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View Full Version : Does AB962 give AG/LE unlimited authority?


Deamer
10-12-2009, 11:30 PM
Was reading the bill and came across this. Emphasis in bold.

(5) Commencing February 1, 2011, the records referred to in
paragraph (3) shall be subject to inspection at any time during
normal business hours by any peace officer employed by a sheriff,
city police department, or district attorney as provided in
subdivision (a) of Section 830.1, or employed by the department
as provided in subdivision (b) of Section 830.1, provided the officer
is conducting an investigation where access to those records is or
may be relevant to that investigation, is seeking information about
persons prohibited from owning a firearm or ammunition, or is
engaged in ensuring compliance with the Dangerous Weapons
Control Law (Chapter 1 (commencing with Section 12000) of Title
2 of Part 4), or any other laws pertaining to firearms or ammunition.

The way I read this 962 gives the AG and LE broad overreaching power to investigate any thing about guns and ammo they want, even if not part of an ongoing investigation.


I see a lot of what happened to the guy in SAC happening, where he was asked to submit his gun for ballistics testing because someone got shot with a 9mm and he had bought 9mm the night before.

I also see a visit from the police if you buy a large amount of ammo at one time.

It looks like LE are exempt from the tracking too.


(c) Subdivision (a) shall not apply to or affect the deliveries,
transfers, or sales of, handgun ammunition to any of the following:

(2) Sworn peace officers, as defined in Chapter 4.5 (commencing
with Section 830) of Title 3 of Part 2 who are authorized to carry
a firearm in the course and scope of their duties.

Hunt
10-12-2009, 11:38 PM
we need to reverse all this and the citizens should be investigating ammunition purchases by armed agents of the State.

Scratch705
10-12-2009, 11:41 PM
this is why you purchase out of state, or setup a barter system with those that are going out of state to get ammo.

or get family/friends out of state to send you ammo and since it isn't a purchase but a gift, it doesn't have to be FTF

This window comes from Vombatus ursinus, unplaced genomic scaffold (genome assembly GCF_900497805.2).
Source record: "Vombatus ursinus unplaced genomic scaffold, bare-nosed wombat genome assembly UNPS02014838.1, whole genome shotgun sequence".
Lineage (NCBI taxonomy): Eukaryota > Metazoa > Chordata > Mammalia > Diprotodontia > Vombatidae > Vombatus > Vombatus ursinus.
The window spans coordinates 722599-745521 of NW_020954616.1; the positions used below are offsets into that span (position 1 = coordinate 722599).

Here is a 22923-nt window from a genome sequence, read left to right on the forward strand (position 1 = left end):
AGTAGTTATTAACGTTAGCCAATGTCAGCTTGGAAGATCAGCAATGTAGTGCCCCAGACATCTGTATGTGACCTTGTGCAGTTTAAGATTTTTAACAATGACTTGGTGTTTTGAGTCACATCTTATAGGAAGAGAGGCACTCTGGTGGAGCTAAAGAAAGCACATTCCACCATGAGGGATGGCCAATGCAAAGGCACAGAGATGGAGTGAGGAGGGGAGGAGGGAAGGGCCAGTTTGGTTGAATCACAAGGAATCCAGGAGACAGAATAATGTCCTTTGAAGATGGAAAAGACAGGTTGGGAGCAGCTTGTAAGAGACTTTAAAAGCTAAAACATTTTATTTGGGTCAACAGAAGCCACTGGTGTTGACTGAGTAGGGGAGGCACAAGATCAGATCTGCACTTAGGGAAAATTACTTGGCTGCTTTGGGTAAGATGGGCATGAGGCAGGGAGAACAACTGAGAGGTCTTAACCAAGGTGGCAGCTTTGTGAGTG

hoffmang
10-12-2009, 11:42 PM
Simply purchasing ammunition does not create probable cause for a search of the buyer. If someone comes to the door say "thanks, but you need to return with a warrant."

-Gene

Deamer
10-12-2009, 11:59 PM
With all the FUD we hear from LE I am just concerned that they will take advantage of the wording in the Dangerous Weapons compliance area.

Dr Rockso
10-13-2009, 12:03 AM
For instance, I buy a few boxes of .50 BMG to shoot through my Dad's Barrett in Vegas or a friend's registered .50 BMG in CA at an approved range. I abide by the law and give fingerprint and all required new information.

AG/LE browses the records to ensure compliance to the Dangerous Weapons Control Law and notice a .50 BMG ammo purchase. LE knowing that .50 BMG are evil they check my name against the .50 BMG registration and notice that I do not have one registered in my name. Next thing I know I got SWAT knocking down my door with a no-knock warrent to confiscate my non-existent .50 BMG.
Unless someone uses a really absurd definition of "ammunition principally for use in pistols" you won't need prints for .50 BMG ammo.

Deamer
10-13-2009, 12:30 AM
Unless someone uses a really absurd definition of "ammunition principally for use in pistols" you won't need prints for .50 BMG ammo.

Good catch, guess I am still pissed about him signing 962 into law and I am still not thinking clearly.

I guess the .50 BMG pistol didn't take off like they thought it would. :D

frankiejoe577
10-13-2009, 12:57 AM
For instance, I buy a few boxes of .50 BMG to shoot through my Dad's Barrett in Vegas or a friend's registered .50 BMG in CA at an approved range. I abide by the law and give fingerprint and all required new information.

AG/LE browses the records to ensure compliance to the Dangerous Weapons Control Law and notice a .50 BMG ammo purchase. LE knowing that .50 BMG are evil they check my name against the .50 BMG registration and notice that I do not have one registered in my name. Next thing I know I got SWAT knocking down my door with a no-knock warrent to confiscate my non-existent .50 BMG.